Car news

17 August 2018

The "most significant racing Ferrari in existence" is for sale

275 P that won Le Mans twice will set you back millions
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Welcome to a Ferrari of perhaps unrivalled specialness. This 1963 275 P, which bears chassis no. 0816, won Le Mans outright in 1963 and 1964, making it one of very few cars (and the one and only Ferrari) to have won the mother of all motor races twice.

It wasn’t even supposed to race the first time around. Ferrari was going to send Chassis 0814, but a month before Le Mans it was involved in a crash during practice at the Nürburgring. Unable to repair the car in time, Chassis 0816 was sent in its place.

After its exploits at Le Mans, 0816 was sent to the States, where it was driven by Ferrari factory driver John Surtees in the Canadian and LA Times grands prix. Then it was sent back to Italy and prepared for the two works outings it would have in 1964 – the 12 Hours of Sebring and its second Le Mans 24 Hours. Of course it won both.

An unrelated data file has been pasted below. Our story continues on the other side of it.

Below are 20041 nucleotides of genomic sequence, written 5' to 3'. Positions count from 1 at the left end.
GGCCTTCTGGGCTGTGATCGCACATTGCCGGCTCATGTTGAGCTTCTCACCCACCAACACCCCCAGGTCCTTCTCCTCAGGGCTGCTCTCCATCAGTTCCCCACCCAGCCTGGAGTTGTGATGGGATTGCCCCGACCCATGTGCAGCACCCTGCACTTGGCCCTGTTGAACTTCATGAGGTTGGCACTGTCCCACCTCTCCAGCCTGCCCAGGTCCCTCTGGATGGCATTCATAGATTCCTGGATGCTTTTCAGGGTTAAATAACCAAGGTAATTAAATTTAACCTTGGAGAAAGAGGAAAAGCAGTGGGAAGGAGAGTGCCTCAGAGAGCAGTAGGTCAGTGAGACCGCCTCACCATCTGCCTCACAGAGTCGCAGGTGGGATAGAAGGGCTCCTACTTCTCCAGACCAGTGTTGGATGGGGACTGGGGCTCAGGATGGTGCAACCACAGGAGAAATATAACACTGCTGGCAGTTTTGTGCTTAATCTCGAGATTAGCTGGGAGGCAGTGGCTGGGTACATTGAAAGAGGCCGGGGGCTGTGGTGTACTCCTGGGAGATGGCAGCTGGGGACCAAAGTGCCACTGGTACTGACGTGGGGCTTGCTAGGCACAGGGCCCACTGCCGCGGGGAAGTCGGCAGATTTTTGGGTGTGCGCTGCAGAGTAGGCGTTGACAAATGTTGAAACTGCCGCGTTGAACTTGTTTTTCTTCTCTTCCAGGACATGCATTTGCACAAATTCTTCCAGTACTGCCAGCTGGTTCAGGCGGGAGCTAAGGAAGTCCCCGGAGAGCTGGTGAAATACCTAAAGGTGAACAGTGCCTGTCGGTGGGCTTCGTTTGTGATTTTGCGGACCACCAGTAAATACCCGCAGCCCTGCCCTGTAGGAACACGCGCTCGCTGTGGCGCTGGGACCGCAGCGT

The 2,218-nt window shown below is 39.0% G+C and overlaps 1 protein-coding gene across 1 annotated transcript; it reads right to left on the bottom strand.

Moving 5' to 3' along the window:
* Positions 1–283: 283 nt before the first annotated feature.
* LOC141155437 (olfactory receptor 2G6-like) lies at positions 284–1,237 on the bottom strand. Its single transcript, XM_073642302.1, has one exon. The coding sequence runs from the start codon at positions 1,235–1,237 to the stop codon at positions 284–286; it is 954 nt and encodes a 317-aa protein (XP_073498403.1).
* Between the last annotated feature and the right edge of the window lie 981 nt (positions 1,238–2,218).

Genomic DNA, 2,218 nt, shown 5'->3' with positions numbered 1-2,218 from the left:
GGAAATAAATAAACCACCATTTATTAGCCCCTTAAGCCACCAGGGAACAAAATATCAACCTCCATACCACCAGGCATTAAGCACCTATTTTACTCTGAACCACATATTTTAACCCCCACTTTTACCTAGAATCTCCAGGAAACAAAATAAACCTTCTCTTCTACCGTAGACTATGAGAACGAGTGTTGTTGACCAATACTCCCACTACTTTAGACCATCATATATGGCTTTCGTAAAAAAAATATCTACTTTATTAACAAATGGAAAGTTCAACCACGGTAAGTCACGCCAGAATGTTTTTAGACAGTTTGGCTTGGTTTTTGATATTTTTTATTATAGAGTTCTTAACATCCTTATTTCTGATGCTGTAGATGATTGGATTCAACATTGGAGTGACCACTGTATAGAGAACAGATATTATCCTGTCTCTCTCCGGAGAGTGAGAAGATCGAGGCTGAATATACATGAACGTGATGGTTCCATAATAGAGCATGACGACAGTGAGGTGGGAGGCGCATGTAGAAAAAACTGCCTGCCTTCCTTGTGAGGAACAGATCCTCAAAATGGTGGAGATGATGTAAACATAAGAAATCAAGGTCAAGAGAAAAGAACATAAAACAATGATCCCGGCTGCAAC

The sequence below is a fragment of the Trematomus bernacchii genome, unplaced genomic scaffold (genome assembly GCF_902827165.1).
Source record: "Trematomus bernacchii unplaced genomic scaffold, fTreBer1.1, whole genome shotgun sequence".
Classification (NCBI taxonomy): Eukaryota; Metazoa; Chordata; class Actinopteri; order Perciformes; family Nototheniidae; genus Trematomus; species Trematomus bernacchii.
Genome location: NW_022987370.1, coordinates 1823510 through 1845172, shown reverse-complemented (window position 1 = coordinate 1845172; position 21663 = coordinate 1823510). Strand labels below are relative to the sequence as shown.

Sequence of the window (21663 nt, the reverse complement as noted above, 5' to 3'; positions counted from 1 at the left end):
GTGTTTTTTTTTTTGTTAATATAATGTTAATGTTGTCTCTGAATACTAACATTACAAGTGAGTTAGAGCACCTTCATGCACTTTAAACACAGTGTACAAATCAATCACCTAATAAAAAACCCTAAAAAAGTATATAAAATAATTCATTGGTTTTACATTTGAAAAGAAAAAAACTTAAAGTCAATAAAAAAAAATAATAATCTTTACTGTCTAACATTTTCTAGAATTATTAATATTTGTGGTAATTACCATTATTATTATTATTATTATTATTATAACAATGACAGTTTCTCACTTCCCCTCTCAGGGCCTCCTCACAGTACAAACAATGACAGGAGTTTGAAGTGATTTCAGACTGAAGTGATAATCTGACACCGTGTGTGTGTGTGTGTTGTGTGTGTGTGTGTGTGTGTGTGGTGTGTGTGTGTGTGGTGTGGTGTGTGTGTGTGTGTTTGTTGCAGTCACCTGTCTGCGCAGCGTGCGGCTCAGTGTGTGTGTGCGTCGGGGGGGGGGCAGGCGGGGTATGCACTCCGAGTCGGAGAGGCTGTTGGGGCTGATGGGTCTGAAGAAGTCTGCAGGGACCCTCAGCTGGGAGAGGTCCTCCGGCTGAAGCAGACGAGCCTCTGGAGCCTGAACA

Chassis 0816 was sold to Luigi Chinetti’s North American Racing Team in late ’64. In 1970 it was sold to the Mas du Clos Collection in France, where it’s lived ever since. Now up for sale by RM Sotheby’s Private Sales department, Chassis 0816 has never been restored and still possesses its original engine, gearbox and body.

RM calls it “the most significant sports racing Ferrari in existence”, and refuses to release the asking price. But there’s no doubt in our minds it’s nine figures long.

Tags: ferrari, lemans, france, 275 p

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